Next I will briefly review the balance sheet. Cash and cash equivalents at the end of Q1 were approximately $617 million, up $364 million from the prior quarter primarily as a result of our March follow on offering. Accounts receivable was $50.5 million and our DSOs were fewer than 65 days, consistent with prior periods. Deferred revenue were $73.5 million, up $4 million from the prior quarter and up 84% from Q1 2013.

Now I’d like to move on to our guidance for the second quarter and provide you with an update for the full year 2014. For the second quarter we expect total revenues to be in a range of $75 million to $80 million. Using the high end of this range, this represents 60% year over year growth. This 60% growth is comparable to the growth in our sales and marketing headcount from the end of Q1, 2013 to the end of Q1, 2014.

In terms of operating expenses, we plan to continue to make investments throughout the Company. For Q2 we are expecting operating losses of $1 million to $6 million on a non-GAAP basis. We expect an increase in expenses, partially due to our worldwide company meeting being held this week and an increased marketing expenditures, including those related to the 8.2 release coming out later this quarter.

As you’ve seen in prior quarters, our operating margins also vary based on the ebb and flow of recruiting. For the second quarter we anticipate our basic share count to be between 67 million and 68 million shares. For the full year 2014, we are raising our prior guidance of total revenues from a range of $320 million to $325 million to a range of $340 million to $350 million representing annual growth of approximately 51% at the high end. This is up from our prior guidance of 40% annual growth. For the full year we plan to continue investing for long term success and we expect to be anywhere from breakeven to a loss of $10 million on a non-GAAP operating basis.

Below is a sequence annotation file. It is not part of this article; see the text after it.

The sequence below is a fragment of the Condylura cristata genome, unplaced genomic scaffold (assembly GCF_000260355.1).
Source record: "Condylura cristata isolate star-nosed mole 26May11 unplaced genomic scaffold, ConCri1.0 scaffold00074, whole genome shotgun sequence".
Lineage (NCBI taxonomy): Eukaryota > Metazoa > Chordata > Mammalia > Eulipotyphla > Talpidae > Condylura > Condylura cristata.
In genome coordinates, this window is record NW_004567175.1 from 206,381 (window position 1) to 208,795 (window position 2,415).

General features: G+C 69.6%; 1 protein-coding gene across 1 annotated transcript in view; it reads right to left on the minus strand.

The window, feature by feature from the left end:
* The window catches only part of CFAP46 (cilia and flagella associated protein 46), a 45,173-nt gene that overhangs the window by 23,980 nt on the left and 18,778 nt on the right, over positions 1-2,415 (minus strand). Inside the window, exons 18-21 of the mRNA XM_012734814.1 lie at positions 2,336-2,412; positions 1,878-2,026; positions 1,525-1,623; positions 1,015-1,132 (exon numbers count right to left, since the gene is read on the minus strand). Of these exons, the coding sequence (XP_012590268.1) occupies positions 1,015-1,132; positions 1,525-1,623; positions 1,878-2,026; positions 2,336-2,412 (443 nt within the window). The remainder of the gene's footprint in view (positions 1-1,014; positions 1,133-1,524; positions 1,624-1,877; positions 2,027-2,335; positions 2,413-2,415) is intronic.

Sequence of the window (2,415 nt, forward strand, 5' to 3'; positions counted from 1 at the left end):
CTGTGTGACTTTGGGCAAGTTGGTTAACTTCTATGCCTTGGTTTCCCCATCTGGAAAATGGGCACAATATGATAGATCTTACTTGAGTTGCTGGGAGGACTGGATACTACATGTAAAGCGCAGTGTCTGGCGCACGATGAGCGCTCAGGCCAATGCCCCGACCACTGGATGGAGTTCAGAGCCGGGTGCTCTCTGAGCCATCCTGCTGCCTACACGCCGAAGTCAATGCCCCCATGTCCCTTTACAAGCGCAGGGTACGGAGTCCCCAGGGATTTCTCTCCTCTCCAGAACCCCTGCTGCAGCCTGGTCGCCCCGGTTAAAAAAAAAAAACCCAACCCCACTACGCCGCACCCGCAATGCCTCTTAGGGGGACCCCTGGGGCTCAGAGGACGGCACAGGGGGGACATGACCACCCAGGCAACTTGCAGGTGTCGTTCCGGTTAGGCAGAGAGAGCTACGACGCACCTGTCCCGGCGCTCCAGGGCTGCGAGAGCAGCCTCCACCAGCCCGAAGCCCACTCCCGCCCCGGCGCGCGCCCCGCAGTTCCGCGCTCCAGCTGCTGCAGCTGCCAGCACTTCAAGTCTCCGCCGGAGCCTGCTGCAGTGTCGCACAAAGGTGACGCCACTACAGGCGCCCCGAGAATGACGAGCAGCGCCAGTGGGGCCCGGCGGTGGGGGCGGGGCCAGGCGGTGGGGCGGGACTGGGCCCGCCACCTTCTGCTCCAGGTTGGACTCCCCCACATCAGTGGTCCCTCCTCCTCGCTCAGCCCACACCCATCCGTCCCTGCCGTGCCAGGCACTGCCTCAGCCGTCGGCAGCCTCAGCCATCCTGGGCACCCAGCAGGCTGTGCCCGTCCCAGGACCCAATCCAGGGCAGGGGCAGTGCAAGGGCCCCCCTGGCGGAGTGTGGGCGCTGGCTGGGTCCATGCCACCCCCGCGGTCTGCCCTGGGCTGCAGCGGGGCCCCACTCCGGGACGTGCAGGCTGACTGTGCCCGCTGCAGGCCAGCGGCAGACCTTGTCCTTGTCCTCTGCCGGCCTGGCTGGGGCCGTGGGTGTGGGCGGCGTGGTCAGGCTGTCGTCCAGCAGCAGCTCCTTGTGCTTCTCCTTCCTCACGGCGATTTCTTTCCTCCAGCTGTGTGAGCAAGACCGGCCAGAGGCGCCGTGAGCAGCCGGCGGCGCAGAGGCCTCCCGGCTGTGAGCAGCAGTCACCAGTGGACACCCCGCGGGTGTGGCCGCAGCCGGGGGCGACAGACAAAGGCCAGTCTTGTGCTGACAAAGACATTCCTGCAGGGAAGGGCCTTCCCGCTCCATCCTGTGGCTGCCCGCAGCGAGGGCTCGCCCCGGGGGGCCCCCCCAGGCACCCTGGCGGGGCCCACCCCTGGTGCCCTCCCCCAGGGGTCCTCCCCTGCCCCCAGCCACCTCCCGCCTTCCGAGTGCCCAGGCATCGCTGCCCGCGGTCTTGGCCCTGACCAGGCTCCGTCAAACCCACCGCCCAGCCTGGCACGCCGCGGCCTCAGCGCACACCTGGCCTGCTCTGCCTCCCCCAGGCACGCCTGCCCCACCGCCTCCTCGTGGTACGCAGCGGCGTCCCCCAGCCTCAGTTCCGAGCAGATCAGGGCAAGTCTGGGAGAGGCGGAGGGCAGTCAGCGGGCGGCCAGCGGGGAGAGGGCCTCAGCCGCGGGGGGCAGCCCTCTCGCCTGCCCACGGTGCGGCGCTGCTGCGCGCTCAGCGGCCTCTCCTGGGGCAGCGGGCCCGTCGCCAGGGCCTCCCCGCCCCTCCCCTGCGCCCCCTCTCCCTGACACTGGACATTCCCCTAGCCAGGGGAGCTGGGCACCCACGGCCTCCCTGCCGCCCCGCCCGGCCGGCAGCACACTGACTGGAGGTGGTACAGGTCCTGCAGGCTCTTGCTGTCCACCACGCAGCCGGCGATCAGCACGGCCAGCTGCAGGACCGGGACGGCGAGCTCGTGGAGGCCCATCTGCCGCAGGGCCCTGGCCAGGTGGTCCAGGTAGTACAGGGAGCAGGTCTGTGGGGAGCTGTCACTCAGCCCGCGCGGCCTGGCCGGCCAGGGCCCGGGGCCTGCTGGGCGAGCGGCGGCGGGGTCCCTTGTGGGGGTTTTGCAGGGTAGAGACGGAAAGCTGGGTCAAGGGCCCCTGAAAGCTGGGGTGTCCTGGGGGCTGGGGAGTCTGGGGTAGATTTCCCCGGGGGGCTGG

This concludes my remarks. Thank you for joining us today. Now I’ll turn the call over to the operator, so we can answer any questions you folks might have. Operator?

Question-And-Answer Session

Operator

(Operator Instructions) Question comes from Brian White from Cantor.

Brian White - Cantor

I’m wondering if you could just remind us, are we still on track for Tableau 8.2 in the June quarter and Tableau 9.0 for the first half of next year. Thank you.

Tom Walker

Hi Brian, this is Tom. Yes, so we are still expecting 8.2 to be released towards the end of this quarter and 9.0 is scheduled for the first half of 2015.

Brian White - Cantor

Okay, and just a follow up….

Christian Chabot

Well this is Chris, let me add. 9.0 We’ve given very loose guidance because we have no release date set for it. So loose guidance, first of next year. We have no release date, nor do we want to message past that right now. It may or may not be first half of next year. But loose guidance is there, 8.2 is a different story and that’s all.

Brian White - Cantor

Understood and maybe just walk us through your mobile strategy. You made a big hire a few months ago. Could you just walk us through where Tableau is in the mobile?

Christian Chabot

Well, Tableau has a really nice mobile offering today. By that I mean there is a really nice and easy to use downloadable a free native client for both the iPAD and Android platform. People can get today. I’d like to think of it as our 10. Clearly mobile strategy took shape many years after our desktop strategy and our original service strategy but that said, it’s a robust offering. By that I mean it’s fully multi-touch enabled, it’s really easy to use, it has really nice response times and on top of that it overcomes what has been considered the classic shortcoming of mobile analytics solutions generally speaking, which is that in many mobile analytic solutions on the market today require customers to author content separately for the mobile device. And this is considered annoying to most customers who might go through the effort to make some nice dashboard or some report or some nice visualization with their data to find they have to recreate the whole thing for their mobile community using a different a different set of interfaces and rules. And so our 1.0, although it’s early in our development cycle solves that classic problem and as a result has been really nice for us competitively. So that’s what you make call, the good news. I would say the challenging news is just the 1.0. It’s quite early and the addition of data storing and building up that team generally speaking, it’s an area we’re investing in very aggressively and I think you’re going to expect exciting thing from us in that area over the coming years.